Police and Justice Legislation Amendment (Miscellaneous) Bill 2016

Mr HIBBINS (Prahran) — I rise to speak on the Police and Justice Legislation Amendment (Miscellaneous) Bill 2016. This bill makes a number of technical amendments, but its primary purpose, its main purpose, is to make changes to the Police Registration and Services Board by implementing the recommendations within the Victorian Equal Opportunity and Human Rights Commission report, which addressed the very high prevalence of sexual harassment in Victoria Police as well as sexual discrimination and gender inequality. We are very pleased to see reforms to the Police Registration and Services Board in this bill that aim to protect complainants and informants.

I will read from that report just to illustrate why these changes are important. Some of the findings of that report are:

Homophobia and sexually-based hostility is widespread.

There was a double standard for women employees. They were regarded as less competent, felt the need to 'prove themselves'.

Victim-blaming attitudes were widely held about women who experienced or reported sexual harassment.

There was 'substantial evidence of a sexist organisational climate' and the review found that there were a number of impacts of sex discrimination and sexual harassment on individuals and workplaces. Targets and witnesses experienced significant detriments and harm, including psychological harm, social isolation, exclusion and withdrawal, economic loss, health-related issues and extreme physical harm, miscarriage and thoughts of suicide.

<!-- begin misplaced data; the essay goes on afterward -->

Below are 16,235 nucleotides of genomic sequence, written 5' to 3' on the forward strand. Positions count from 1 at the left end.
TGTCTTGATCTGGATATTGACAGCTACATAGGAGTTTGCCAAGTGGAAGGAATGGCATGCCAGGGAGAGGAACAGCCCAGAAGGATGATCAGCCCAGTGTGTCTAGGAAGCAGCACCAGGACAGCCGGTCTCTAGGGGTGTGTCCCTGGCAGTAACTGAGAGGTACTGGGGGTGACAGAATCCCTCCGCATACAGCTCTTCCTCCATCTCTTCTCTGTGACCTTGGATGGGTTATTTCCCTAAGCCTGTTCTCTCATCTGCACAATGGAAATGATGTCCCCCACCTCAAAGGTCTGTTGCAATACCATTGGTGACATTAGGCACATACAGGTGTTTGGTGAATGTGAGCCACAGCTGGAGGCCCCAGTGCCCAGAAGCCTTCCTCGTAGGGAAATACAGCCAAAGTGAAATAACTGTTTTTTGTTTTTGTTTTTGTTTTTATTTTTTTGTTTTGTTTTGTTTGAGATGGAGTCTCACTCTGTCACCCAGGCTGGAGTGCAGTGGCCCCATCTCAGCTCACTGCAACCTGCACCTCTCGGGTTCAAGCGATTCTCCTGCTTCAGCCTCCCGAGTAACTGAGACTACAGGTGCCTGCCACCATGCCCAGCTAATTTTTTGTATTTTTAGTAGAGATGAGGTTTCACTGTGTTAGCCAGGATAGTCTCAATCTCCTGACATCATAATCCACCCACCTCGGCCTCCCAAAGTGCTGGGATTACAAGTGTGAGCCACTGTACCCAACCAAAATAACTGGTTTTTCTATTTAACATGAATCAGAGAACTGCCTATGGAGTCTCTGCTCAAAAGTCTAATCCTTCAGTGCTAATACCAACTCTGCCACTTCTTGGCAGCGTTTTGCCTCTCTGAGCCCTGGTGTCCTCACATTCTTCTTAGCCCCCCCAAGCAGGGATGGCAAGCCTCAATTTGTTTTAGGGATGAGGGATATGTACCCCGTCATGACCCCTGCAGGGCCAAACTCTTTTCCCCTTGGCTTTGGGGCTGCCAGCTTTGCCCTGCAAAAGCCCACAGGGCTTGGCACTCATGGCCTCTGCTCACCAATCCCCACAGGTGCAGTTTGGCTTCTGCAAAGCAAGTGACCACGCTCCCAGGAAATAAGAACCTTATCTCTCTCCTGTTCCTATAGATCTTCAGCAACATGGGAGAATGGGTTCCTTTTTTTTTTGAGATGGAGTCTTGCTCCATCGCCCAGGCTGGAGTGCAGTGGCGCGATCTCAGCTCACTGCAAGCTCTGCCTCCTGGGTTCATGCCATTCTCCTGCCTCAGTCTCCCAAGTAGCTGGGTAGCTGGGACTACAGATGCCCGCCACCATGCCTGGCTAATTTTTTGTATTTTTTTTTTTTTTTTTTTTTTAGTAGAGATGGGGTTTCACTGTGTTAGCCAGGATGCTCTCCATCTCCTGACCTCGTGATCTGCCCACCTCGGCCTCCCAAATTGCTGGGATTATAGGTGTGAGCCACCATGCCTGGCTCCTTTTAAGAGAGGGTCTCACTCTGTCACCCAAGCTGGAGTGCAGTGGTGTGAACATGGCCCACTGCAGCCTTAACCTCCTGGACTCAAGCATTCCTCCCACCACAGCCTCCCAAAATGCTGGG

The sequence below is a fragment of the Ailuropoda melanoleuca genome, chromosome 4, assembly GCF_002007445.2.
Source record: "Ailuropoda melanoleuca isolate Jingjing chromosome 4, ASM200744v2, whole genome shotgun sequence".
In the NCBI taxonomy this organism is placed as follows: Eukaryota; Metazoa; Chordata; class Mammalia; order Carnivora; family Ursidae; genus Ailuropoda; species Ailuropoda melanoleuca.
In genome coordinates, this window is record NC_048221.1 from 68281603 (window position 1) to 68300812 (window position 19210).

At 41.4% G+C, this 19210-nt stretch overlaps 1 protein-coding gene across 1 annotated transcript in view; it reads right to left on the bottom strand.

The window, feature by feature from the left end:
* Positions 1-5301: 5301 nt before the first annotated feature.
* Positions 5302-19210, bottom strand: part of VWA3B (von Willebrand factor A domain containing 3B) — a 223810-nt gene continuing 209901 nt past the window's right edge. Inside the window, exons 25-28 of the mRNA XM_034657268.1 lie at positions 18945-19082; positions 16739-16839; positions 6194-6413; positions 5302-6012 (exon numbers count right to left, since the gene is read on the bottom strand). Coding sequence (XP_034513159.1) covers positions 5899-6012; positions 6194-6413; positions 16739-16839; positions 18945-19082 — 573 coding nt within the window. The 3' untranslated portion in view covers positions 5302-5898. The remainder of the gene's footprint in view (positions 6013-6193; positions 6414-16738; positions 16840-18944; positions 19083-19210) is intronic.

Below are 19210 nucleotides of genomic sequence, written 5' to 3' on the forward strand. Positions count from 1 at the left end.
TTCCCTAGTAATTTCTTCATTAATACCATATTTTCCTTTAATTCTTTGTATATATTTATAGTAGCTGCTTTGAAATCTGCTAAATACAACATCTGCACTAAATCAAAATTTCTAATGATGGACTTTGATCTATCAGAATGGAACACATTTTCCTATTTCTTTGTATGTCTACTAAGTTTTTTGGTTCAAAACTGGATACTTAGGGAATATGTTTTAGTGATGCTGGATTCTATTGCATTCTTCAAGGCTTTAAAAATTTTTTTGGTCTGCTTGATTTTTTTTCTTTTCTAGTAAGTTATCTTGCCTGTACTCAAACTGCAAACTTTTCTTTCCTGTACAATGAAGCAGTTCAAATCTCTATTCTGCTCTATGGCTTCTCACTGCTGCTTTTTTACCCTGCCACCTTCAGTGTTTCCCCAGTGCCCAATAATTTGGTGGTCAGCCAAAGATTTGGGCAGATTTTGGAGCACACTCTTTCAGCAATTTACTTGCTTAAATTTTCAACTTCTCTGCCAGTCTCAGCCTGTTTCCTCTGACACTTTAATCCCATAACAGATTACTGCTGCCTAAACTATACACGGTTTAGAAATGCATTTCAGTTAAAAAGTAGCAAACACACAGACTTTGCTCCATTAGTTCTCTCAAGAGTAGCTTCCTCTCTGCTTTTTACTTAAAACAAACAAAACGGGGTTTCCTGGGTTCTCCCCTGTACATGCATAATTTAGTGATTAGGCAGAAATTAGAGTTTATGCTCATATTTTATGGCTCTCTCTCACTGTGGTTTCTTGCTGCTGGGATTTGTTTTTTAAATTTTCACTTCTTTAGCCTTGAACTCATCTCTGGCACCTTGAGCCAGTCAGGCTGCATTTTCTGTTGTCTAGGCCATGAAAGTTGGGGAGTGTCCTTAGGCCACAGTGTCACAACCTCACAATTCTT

That is just a sample of some of the findings in this report. They relate to the importance of this legislation. The other reforms we find under the other parts of this bill are sensible and practical reforms which will enhance the operation of the board.

I do want to raise a number of other matters regarding Victoria Police and other areas of reform. We want to recognise the benefits of the Equality is Not the Same action plan that is in its final year. It has been responsible for new anti-racial profiling policies, training for recruits regarding bias and the stop-and-search receipting trials. The consequence of this plan has been a greater trust between the police and local communities.

But there is further change that needs to occur. We need a further cultural change within Victoria Police to finally stamp out bias and racial profiling. To do this we need a well-developed law enforcement assistance program data monitoring system to collect data about the ethnicity of those stopped by the police. We need to roll out this stop-and-search receipting trial statewide so we can increase the transparency of policing, which will essentially ensure that people who are stopped or searched by the police are given a receipt setting out the legal reasons they were stopped or searched.

We note that as part of the StopWatchVic monitoring project that ran through to 2015 it was viewed that receipting was received very favourably by young people in those areas where it was trialled in Moonee Valley and Dandenong. It made them feel safer and they knew that they had somewhere to go if they did have a problem with a police encounter. In addition to this we should also be looking at anti-bias trialling to be rolled out to all currently serving members, including senior members.